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Welcome to the intriguing world of competitive SCRABBLE.

Many people are familiar with SCRABBLE from games at home or with friends. Club and tournament SCRABBLE shares many similarities with this style of game play, but has some important differences. First, the game is played head-to-head, with two competitors. A timing device is used (like a chess clock), and each player receives 25 minutes in which to make his/her moves. Your clock runs during your turn, and your opponent’s clock runs during his/her turn. If a player runs over this time limit, points are deducted from his/her cumulative score. Each player is required to keep score throughout the game, and challenges are adjudicated using an official word source, described below.

Word Adjudication

In club and tournament SCRABBLE, word adjudication is a structured process. Word adjudication is generally performed using computers with software self lookup programs loaded on them (the most popular program is Zyzzyva), so that players can adjudicate challenges independently. The player who is challenging the play types in the word(s) being challenged, and then the other player presses the button (usually tab) to call for adjudication. If a computer adjudication program is not available, manual adjudication can be performed, in which a third party looks up each word challenged, and rules the play acceptable if all words are found in the word source, and unacceptable if any of the words is not found in the word source.

Most North American club and tournament play uses the NASPA Word List (often referred to as NWL). School play uses the Official SCRABBLE Players Dictionary – Sixth Edition (OSPD6), which is similar to NWL, but does not contain a number of words deemed offensive by the publisher and has some other differences. Some North American play, and most international English play, uses the Collins Official SCRABBLE Words 2019 (often referred to as Collins or CSW), which is more expansive and includes colloquial language from most English speaking countries, and a number of archaic English terms.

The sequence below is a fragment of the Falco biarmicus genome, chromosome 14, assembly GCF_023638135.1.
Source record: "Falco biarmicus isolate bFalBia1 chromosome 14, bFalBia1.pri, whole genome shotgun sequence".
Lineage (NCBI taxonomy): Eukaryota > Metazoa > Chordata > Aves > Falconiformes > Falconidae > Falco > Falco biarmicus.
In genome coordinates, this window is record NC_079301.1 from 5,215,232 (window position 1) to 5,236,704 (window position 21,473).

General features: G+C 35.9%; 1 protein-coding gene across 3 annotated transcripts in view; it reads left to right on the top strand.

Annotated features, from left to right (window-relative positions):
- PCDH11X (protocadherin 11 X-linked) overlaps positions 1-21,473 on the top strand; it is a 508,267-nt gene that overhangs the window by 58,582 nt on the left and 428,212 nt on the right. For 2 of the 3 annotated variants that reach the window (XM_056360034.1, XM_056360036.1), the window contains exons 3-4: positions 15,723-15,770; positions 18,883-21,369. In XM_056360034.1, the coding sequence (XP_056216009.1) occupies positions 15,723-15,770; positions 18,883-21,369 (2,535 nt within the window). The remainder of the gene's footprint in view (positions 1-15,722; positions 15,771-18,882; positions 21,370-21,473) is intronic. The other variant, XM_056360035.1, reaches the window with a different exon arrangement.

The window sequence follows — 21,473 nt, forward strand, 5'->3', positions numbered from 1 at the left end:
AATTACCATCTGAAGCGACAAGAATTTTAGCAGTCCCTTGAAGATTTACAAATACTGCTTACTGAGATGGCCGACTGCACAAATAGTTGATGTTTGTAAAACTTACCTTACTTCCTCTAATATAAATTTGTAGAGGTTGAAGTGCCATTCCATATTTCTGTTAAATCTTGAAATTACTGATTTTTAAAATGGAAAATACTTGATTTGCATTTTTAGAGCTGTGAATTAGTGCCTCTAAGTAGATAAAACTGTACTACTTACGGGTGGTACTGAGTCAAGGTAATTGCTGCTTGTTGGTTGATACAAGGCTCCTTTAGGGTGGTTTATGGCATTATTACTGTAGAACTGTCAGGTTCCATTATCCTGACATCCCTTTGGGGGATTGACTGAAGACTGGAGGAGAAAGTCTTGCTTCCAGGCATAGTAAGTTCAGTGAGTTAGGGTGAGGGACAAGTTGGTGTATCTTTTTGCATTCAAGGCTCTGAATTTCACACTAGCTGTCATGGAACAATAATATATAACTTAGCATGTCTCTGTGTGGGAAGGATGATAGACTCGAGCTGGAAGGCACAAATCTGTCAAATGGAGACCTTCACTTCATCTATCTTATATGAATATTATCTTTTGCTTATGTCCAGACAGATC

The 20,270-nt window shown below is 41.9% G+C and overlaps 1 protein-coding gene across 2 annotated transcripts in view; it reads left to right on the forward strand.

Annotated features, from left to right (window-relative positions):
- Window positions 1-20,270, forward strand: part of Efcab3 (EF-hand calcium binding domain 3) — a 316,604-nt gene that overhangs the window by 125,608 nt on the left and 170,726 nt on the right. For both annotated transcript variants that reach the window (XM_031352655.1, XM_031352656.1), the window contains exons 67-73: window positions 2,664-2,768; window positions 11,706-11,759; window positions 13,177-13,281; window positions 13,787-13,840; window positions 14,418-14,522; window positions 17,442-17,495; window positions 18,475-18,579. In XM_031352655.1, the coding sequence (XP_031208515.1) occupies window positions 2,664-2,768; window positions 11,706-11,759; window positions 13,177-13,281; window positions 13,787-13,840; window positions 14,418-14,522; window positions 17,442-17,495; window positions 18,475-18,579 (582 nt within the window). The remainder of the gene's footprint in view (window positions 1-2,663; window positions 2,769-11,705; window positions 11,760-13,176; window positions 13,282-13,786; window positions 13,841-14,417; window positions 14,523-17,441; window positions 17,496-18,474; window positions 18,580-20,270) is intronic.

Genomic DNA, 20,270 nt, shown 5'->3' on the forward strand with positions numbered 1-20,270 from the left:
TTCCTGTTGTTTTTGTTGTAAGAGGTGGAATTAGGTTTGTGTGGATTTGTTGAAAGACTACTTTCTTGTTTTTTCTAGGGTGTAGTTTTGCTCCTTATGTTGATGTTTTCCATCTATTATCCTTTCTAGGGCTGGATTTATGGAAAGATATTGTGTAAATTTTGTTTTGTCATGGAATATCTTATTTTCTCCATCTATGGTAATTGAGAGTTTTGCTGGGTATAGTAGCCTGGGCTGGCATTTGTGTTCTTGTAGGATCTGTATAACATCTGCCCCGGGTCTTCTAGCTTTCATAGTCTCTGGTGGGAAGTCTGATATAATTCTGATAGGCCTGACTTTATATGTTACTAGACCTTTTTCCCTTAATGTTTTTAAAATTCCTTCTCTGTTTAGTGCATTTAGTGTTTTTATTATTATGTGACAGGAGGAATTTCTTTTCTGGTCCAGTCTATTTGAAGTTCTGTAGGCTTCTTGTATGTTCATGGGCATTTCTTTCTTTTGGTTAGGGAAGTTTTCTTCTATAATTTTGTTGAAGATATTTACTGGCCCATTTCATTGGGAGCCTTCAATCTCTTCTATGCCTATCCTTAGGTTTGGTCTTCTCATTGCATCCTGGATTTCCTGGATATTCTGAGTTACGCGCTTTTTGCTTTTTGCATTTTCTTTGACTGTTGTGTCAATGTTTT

There are players who favor the adoption of this expanded word list in North American play, and others who oppose this change. It is beyond the scope of this page to present extensive arguments on this issue.


In North American club and tournament play using the TWL lexicon, someone always loses a turn when there is a challenge. If the challenged play is acceptable, the challenger loses a turn. If the challenged play is unacceptable, the player who attempted to play a phony word loses a turn, and the play is removed from the board. This is commonly called “double challenge.”

In North American play using the Collins lexicon, double challenge can be used as well. However, it is more common to use a 5- or 10-point per word challenge penalty. Under this penalty, if the challenged play is acceptable, the challenger does not lose a turn, but is assessed a penalty of either 5 or 10 points per word challenged. As with double challenge, if the challenged play is unacceptable, the player who attempted to play a phony word loses a turn, and the play is removed from the board.


Part of Tournament SCRABBLE is a rating system, used to assign a numeric rating to each player, based upon performance in tournament play. In each rated game you play, application of the rating system takes into account your rating, your opponent’s rating, and whether you won or lost the game to determine the change in your rating as a result of that game. In your very first rated event, you will receive a rating equal to your “performance rating,” which is the rating you would have needed at the beginning of the tournament to have an unchanged rating at the end of the tournament, given your performance.

Because ratings can be more volatile early in a SCRABBLE player’s career, ratings changes are subject to an increased multiplier during the first 50 rated games. A different ratings multiplier is also used for very high rated players.

The North American Scrabble Players Association (NASPA) maintains a system of Player Titles for highly rated players.  Players with an overall performance rating placing them in the  25% of rated players over a rolling 5-year period earn the title SCRABBLE Expert, the top 6% achieve the designation SCRABBLE Master, and those in the top 1% are accorded the honor of being dubbed a SCRABBLE Grandmaster. 

How to Get Better at SCRABBLE

If you have been playing SCRABBLE with friends and family, and you are looking for a greater challenge across the board, club and tournament SCRABBLE might be the answer for you. You may find, though, that the competitive level is higher than you anticipated. If you are looking for ways to improve your level of SCRABBLE play, here are some tips:

  1. First and foremost, learn every word on Mike Baron's Cheat Sheet (and, if you wish to play Collins, the additional words on the Collins Cheat Sheet part 1 and Collins Cheat Sheet part 2).

  2. Visit Kenji Matsumoto's website, and work through his basic Scrabble strategy methods.

  3. Get the book How to Play SCRABBLE Like a Champion, by Cleveland resident and World Champion Joel Wapnick, and work through it.

These are excellent tools to help you advance as a player.  For word sheets, publications, and equipment information, please visit the Resources page.

Photo Credit: Patricia A. Hocker (NASPA)

Photo Description: Jason Idalski (left) and Dan Stock (right), Division Leaders at the 2015 North American Scrabble Championship, pose together, as Dan wears a very tall, purple hat.

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